H0 = 0
Hi = (Hi-1 + Bi)2 mod n, for 1 < i < m
If the last block of the data to be hashed is incomplete, it is padded
with "l"s.
ANNEX E
(to Recommendation X.509)
Threats protected against by the strong authentication method
This Annex does not form an integral part of this Recommendation.
The strong authentication method described in this Recommendation offers
protection against the threats as described in Annex A for strong authentication.
In addition, there is a range of potential threats that are specific to
the strong authentication method itself. These are:
Compromise of the user's secret key - one of the basic principles of
strong authentication is that the user's secret key remain secure. A number of
practical methods are available for the user to hold his secret key in a manner
that provides adequate security. The consequences of the compromise are limited
to subversion of communication involving that user.
Compromise of the CA's secret key - that the secret key of a CA remain
secure is also a basic principle of strong authentication. Physical security and
"need to know" methods apply. The consequences of the compromise are limited to
subversion of communication involving any user certified by that CA.
Misleading CA into producing an invalid certificate - the fact that CAs
are off-line affords some protection. The onus is on the CA to check that
purported strong credentials are valid before creating a certificate. The
consequences of the compromise are limited to subversion of communication
involving the user for whom the certificate was created, and anyone impacted by
the invalid certificate.
Collusion between a rogue CA and user - such a collusive attack will
defeat the method. This would constitute a betrayal of the trust placed in the
CA. The consequences of a rogue CA are limited to subversion of communication
involving any user certified by that CA.
Forging of a certificate - the strong authentication method protects
against the forging of a certificate by having the CA sign it. The method depends
PAGE21 Fascicle VIII.8 - Rec. X.511
on maintaining the secrecy of the CA's secret key.
Forging of a token - the strong authentication method protects against the
forging of a token by having the sender sign it. The method depends on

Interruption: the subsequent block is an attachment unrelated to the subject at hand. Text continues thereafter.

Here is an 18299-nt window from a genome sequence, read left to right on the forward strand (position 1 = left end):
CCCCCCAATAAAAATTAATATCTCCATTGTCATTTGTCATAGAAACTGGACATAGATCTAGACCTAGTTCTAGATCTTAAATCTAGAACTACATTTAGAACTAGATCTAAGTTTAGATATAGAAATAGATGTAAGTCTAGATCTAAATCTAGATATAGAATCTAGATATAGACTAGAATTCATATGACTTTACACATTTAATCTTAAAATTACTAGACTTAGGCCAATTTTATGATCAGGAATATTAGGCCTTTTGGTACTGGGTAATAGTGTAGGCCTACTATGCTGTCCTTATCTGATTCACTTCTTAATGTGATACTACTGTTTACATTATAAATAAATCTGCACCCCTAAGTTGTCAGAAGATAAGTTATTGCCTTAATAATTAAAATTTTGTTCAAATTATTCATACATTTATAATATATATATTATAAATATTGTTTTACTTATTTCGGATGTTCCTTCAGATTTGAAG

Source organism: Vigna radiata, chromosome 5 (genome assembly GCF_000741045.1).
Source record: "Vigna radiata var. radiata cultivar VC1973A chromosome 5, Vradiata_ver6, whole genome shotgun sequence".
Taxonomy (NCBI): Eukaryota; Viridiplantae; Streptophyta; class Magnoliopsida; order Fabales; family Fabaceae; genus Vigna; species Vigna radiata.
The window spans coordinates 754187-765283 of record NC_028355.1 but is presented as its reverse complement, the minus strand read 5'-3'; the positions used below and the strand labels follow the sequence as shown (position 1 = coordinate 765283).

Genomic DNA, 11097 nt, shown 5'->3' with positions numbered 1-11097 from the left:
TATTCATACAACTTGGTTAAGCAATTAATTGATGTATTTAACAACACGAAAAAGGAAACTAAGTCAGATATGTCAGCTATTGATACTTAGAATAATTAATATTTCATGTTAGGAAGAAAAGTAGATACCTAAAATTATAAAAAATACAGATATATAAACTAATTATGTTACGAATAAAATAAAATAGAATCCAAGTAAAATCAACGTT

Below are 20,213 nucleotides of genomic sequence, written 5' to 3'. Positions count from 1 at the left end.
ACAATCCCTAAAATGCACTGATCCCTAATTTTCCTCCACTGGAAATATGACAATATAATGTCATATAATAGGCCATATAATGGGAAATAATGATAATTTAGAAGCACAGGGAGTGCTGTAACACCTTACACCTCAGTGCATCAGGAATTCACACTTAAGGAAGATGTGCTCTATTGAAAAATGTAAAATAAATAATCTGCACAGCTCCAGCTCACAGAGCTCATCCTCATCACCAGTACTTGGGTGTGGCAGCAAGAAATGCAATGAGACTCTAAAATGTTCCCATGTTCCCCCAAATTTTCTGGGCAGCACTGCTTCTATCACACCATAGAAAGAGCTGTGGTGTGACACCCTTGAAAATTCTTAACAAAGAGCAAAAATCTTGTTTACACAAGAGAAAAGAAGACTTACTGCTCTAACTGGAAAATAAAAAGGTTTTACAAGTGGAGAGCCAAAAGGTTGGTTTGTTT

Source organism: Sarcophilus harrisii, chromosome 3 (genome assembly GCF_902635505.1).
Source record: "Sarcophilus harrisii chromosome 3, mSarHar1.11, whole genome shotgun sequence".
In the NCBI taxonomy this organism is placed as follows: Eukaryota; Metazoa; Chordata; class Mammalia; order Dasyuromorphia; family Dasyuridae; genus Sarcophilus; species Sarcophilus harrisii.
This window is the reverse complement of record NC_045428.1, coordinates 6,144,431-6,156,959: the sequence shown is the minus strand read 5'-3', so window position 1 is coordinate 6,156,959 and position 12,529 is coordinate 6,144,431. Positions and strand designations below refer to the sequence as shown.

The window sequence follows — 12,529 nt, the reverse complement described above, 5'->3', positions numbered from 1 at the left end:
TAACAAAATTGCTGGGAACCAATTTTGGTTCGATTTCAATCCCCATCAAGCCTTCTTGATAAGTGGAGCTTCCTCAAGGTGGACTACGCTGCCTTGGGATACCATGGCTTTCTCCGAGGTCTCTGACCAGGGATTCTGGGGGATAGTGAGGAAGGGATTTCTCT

maintaining the secrecy of the sender's secret key.
Replay of a token - the one- and two-way authentication methods protect
against the replay of a token by the inclusion of a timestamp in the token. The
three-way method does so by checking the random numbers.
Attack on the cryptographic system - the likelihood of effective
cryptanalysis of the system, based on advances in computational number theory and
leading to the need for a greater key length are reasonably predictable.
ANNEX F
(to Recommendation X.509)
Data confidentiality
This Annex does not form an integral part of this Recommendation.
F.1 Introduction
The process of data confidentiality can be initiated after the necessary
keys for encipherment have been exchanged. This might be provided by a preceding
authentication exchange as described in 9 or by some other key exchange process,
the latter being outside the scope of this document.
Data confidentiality can be provided either by the application of an
asymmetric or symmetric enciphering scheme.
F.2 Data confidentiality by asymmetric encipherment
In this case Data Confidentiality is performed by means of an originator
enciphering the data to be sent using the intended recipient's public key: the
recipient will then decipher it using its secret key.
F.3 Data confidentiality by symmetric encipherment
In this case Data Confidentiality is achieved by the use of a symmetric
enciphering algorithm. Its choice is outside the scope of the authentication
framework.
Where an authentication exchange according to 9 has been carried out by
the two parties involved, then a key for the usage of a symmetric algorithm can
be derived. Choosing secret keys depends on the transformation to be used. The
parties must be sure that they are strong keys. This Recommendation does not
specify how this choice is made, although clearly this would need to be agreed by
the parties concerned, or specified in other standards.
Fascicle VIII.8 - Rec. X.511 PAGE21
ANNEX G
(to Recommendation X.509)
Authentication framework in ASN.1
This Annex is part of the Recommendation.
This Annex includes all of the ASN.1 type, macro and value definitions
contained in this Recommendation in the form of the ASN.1 module,
"AuthenticationFramework".
AuthenticationFramework {joint-iso-ccitt ds(5) modules(1)
authenticationFramework(7)}
DEFINITIONS ::=
BEGIN
EXPORTS AlgorithmIdentifier, AuthorityRevocationList, CACertificate,
Certificate,
Certificates, CertificationPath, CertificateRevocationList,
UserCertificate,
CrossCertificatePair, UserPassword, ALGORITHM,
ENCRYPTED, PROTECTED, SIGNATURE, SIGNED;
IMPORTS
informationFramework, selectedAttributeTypes, upperBounds